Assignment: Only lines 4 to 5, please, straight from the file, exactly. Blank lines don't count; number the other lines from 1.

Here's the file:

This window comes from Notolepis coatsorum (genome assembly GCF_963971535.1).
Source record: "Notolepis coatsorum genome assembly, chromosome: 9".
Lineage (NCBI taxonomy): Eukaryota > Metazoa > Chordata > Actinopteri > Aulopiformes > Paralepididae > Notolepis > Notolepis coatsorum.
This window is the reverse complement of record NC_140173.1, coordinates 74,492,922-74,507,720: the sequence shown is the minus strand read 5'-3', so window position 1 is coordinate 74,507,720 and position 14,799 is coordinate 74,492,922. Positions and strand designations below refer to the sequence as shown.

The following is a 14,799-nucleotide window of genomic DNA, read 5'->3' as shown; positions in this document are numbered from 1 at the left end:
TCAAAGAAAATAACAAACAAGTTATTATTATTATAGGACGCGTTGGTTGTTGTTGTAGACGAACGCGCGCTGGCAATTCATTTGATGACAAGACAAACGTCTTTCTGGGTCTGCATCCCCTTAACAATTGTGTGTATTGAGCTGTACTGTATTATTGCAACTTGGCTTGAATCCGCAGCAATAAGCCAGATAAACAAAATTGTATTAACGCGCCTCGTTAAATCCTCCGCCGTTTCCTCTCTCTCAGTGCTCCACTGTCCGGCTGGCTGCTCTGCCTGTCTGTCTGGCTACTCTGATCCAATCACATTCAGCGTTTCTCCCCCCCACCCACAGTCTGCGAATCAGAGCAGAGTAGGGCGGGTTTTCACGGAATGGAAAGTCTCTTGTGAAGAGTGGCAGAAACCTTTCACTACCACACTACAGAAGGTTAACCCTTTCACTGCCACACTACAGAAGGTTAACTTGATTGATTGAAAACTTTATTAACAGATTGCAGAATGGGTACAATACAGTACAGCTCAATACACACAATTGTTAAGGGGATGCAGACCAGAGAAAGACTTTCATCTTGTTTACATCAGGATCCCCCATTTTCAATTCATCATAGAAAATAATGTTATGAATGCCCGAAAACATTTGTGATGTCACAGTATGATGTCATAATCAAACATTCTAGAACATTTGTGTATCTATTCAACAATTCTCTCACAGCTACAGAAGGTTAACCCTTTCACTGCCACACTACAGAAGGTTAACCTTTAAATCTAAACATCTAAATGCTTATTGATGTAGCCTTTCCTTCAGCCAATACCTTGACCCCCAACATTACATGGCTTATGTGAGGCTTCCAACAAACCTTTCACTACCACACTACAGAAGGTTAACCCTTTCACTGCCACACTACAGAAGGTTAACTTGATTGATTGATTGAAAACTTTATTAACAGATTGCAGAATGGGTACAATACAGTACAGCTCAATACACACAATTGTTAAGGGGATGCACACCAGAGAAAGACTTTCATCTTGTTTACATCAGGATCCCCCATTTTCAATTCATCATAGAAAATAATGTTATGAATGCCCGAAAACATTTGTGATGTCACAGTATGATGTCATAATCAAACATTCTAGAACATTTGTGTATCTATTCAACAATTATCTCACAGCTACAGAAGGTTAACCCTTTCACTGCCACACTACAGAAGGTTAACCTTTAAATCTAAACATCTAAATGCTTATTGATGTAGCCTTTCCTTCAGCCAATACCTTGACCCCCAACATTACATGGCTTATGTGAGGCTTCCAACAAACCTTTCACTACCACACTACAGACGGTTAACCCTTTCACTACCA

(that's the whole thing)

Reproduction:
This window is the reverse complement of record NC_140173.1, coordinates 74,492,922-74,507,720: the sequence shown is the minus strand read 5'-3', so window position 1 is coordinate 74,507,720 and position 14,799 is coordinate 74,492,922. Positions and strand designations below refer to the sequence as shown.

The following is a 14,799-nucleotide window of genomic DNA, read 5'->3' as shown; positions in this document are numbered from 1 at the left end: